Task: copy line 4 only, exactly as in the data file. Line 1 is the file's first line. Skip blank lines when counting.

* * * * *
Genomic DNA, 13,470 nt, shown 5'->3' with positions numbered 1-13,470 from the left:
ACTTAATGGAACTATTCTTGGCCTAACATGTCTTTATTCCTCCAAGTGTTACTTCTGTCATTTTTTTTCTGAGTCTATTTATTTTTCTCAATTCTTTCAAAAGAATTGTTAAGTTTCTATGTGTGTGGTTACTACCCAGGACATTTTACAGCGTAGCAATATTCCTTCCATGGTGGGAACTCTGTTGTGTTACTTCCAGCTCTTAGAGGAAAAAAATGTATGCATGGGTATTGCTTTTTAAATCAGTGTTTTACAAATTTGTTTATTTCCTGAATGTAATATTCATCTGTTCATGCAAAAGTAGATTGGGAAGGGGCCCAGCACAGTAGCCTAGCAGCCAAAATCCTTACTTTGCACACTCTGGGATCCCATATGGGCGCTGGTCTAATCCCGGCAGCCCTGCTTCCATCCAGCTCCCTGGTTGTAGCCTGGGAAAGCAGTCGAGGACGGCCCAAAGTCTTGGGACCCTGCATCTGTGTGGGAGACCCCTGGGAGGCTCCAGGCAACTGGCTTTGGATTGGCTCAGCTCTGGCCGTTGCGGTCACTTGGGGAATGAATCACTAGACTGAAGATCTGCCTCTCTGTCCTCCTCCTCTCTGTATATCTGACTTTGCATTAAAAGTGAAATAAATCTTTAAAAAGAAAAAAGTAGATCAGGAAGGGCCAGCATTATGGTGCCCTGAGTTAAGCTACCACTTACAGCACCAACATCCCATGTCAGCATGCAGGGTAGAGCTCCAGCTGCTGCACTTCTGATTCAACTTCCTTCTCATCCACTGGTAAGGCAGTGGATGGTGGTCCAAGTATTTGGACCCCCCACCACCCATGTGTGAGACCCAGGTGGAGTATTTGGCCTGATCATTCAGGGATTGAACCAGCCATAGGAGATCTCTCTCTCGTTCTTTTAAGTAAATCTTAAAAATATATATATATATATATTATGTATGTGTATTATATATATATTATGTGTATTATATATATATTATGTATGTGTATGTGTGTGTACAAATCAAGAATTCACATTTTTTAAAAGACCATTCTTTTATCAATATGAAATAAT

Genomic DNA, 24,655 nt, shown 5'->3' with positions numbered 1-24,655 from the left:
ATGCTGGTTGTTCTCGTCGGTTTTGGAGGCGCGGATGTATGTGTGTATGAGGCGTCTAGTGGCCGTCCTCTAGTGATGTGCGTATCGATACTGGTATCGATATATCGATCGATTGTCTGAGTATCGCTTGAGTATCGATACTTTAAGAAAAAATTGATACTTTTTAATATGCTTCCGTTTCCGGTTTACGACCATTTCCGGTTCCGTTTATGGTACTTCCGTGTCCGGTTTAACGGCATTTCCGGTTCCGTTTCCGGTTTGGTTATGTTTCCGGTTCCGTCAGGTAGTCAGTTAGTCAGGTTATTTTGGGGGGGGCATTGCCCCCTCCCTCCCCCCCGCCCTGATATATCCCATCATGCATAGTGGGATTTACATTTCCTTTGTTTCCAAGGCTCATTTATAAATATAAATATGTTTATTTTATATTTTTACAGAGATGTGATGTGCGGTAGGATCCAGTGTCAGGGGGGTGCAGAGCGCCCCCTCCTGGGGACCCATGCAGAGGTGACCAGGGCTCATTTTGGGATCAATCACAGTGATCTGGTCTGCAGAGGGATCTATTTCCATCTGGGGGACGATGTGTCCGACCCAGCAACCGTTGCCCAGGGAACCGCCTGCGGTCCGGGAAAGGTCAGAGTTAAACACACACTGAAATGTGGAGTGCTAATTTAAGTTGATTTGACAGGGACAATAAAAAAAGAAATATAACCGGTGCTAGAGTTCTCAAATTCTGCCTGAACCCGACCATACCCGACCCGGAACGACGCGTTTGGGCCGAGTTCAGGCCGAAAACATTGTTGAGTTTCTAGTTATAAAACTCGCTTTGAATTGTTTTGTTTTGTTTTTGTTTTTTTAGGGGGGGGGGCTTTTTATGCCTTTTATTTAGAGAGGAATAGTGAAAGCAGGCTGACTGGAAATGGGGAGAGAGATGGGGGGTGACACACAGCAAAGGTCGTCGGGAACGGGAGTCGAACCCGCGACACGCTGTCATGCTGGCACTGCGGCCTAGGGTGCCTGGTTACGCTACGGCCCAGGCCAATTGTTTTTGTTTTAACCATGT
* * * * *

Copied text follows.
ATGCTGGTTGTTCTCGTCGGTTTTGGAGGCGCGGATGTATGTGTGTATGAGGCGTCTAGTGGCCGTCCTCTAGTGATGTGCGTATCGATACTGGTATCGATATATCGATCGATTGTCTGAGTATCGCTTGAGTATCGATACTTTAAGAAAAAATTGATACTTTTTAATATGCTTCCGTTTCCGGTTTACGACCATTTCCGGTTCCGTTTATGGTACTTCCGTGTCCGGTTTAACGGCATTTCCGGTTCCGTTTCCGGTTTGGTTATGTTTCCGGTTCCGTCAGGTAGTCAGTTAGTCAGGTTATTTTGGGGGGGGCATTGCCCCCTCCCTCCCCCCCGCCCTGATATATCCCATCATGCATAGTGGGATTTACATTTCCTTTGTTTCCAAGGCTCATTTATAAATATAAATATGTTTATTTTATATTTTTACAGAGATGTGATGTGCGGTAGGATCCAGTGTCAGGGGGGTGCAGAGCGCCCCCTCCTGGGGACCCATGCAGAGGTGACCAGGGCTCATTTTGGGATCAATCACAGTGATCTGGTCTGCAGAGGGATCTATTTCCATCTGGGGGACGATGTGTCCGACCCAGCAACCGTTGCCCAGGGAACCGCCTGCGGTCCGGGAAAGGTCAGAGTTAAACACACACTGAAATGTGGAGTGCTAATTTAAGTTGATTTGACAGGGACAATAAAAAAAGAAATATAACCGGTGCTAGAGTTCTCAAATTCTGCCTGAACCCGACCATACCCGACCCGGAACGACGCGTTTGGGCCGAGTTCAGGCCGAAAACATTGTTGAGTTTCTAGTTATAAAACTCGCTTTGAATTGTTTTGTTTTGTTTTTGTTTTTTTAGGGGGGGGGGCTTTTTATGCCTTTTATTTAGAGAGGAATAGTGAAAGCAGGCTGACTGGAAATGGGGAGAGAGATGGGGGGTGACACACAGCAAAGGTCGTCGGGAACGGGAGTCGAACCCGCGACACGCTGTCATGCTGGCACTGCGGCCTAGGGTGCCTGGTTACGCTACGGCCCAGGCCAATTGTTTTTGTTTTAACCATGT